A theory is more impressive the greater the simplicity of its premises, the more kinds of things it relates, and the more extended its area of applicability.

A. Einstein

**Official NSF Award Description for Mathematicians**

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The Faculty Early Career Development Award (CAREER) will support Alvaro Pelayo's research at the intersection of dynamical systems, spectral theory and symplectic geometry.

More specifically, the CAREER Award will fund Pelayo's investigations on classical and quantum semitoric
systems. A
classical semitoric system is an integrable Hamiltonian system with two degrees of freedom for which one component generates a periodic flow.

For mathematicians, semitoric systems form the next natural class of systems after toric systems. Semitoric systems retain some properties of toric systems, while at the same time they exhibit a much greater flexibility. This flexibility is reflected in the existence of singularities which are dynamically and symplectically rich.

Semitoric systems are commonly found in simple physical models and arise naturally as examples in analysis, partial differential equations, algebraic geometry and symplectic geometry.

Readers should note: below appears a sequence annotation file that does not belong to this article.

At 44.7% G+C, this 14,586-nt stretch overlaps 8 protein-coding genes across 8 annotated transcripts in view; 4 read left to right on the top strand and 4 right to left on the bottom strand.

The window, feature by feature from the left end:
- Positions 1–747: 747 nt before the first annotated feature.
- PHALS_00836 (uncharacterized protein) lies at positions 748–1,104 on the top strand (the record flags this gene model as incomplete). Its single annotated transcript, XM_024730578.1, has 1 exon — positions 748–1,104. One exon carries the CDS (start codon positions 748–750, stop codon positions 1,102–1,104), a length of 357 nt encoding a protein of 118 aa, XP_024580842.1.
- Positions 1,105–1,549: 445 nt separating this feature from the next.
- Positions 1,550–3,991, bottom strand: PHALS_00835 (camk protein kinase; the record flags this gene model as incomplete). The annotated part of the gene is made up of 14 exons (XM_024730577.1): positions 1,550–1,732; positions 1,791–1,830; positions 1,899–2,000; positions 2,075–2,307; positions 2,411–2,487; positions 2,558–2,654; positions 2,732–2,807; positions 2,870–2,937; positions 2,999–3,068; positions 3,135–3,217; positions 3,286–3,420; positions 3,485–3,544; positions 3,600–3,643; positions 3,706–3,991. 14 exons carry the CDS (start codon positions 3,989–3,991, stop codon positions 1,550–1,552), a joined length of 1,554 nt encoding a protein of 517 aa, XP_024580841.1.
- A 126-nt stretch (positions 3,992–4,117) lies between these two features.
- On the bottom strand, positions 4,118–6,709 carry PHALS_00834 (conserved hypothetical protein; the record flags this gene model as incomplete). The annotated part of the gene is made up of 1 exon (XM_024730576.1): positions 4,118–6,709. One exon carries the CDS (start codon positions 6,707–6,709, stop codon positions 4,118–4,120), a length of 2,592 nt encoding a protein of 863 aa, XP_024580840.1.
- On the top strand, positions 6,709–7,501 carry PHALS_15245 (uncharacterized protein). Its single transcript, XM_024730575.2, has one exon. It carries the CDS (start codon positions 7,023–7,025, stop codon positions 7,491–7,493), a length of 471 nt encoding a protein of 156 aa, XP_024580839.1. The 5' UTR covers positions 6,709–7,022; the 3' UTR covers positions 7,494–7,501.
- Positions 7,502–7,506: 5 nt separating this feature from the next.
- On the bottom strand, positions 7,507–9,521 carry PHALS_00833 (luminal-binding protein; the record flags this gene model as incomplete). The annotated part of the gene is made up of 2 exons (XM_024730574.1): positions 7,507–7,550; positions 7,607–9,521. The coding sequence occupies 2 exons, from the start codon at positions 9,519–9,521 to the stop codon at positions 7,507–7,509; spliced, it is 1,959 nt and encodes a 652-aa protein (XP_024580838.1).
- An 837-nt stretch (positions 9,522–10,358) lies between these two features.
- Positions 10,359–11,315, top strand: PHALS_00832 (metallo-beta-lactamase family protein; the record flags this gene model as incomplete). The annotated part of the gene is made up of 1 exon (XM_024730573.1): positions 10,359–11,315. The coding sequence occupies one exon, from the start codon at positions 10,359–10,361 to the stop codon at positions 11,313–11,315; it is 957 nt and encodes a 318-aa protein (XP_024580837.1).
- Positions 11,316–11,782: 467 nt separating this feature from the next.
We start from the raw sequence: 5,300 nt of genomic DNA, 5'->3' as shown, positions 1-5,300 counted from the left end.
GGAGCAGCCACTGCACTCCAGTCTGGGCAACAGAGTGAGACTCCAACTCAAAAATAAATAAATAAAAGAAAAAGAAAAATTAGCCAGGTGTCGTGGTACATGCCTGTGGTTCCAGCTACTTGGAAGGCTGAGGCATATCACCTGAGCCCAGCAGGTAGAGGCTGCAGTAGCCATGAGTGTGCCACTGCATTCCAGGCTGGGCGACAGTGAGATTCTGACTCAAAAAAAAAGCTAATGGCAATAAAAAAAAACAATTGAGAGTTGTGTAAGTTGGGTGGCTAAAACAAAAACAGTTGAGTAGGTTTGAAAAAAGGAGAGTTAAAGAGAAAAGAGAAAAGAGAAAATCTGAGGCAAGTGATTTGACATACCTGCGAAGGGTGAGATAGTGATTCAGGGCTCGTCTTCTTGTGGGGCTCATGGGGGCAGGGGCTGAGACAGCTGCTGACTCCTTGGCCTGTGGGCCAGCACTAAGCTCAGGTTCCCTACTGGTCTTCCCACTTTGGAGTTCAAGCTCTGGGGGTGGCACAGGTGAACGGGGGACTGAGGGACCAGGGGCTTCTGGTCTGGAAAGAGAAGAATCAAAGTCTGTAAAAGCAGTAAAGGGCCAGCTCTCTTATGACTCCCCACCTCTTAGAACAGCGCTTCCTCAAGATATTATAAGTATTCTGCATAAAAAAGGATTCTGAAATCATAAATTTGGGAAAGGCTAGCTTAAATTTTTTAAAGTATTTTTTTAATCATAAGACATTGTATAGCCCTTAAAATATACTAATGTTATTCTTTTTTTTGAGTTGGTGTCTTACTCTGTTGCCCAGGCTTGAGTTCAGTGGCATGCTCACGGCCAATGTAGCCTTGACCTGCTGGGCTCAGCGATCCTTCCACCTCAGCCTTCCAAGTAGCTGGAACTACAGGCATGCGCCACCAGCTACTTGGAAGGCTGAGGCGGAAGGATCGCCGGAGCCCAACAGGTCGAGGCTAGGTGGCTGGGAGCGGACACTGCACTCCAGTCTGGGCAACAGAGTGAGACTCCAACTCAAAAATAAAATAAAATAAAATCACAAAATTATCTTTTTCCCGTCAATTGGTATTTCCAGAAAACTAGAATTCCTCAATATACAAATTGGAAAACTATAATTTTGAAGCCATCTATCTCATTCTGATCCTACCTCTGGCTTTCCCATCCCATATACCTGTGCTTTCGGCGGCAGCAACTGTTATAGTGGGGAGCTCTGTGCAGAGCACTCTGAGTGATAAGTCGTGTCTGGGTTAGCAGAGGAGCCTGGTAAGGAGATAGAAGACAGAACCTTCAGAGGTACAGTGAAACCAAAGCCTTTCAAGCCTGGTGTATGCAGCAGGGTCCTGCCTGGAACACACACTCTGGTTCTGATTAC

As a matter of fact, a semitoric
system defines a singular toric fibration whose base comes endowed with a singular integral affine structure. These singular affine structures
are a central concept in symplectic topology and mirror symmetry.

A semitoric quantum system is given by two commuting self-adjoint semiclassical operators acting on a Hilbert space whose principal
symbols form a classical semitoric system. One of Pelayo's main goals is to
study the spectral theory of semitoric quantum systems and how it relates to classical systems.

Concretely, Pelayo's plan is to work towards
verifying that the semiclassical joint spectrum of a quantum semitoric system determines completely the system; this is the Spectral Conjecture,
widely considered the most spectacular problem in the area. Proving this conjecture requires establishing a number of results in semiclassical analysis, giving a tool for future research in the field, independent of the conjecture.

Another component of Pelayo's research plans is to continue studying semitoric systems in a more general context, in particular as it regards to the study of the convexity and connectivity properties of the
singular Lagrangian fibrations which semitoric systems induce, and which are of special interest in mirror symmetry.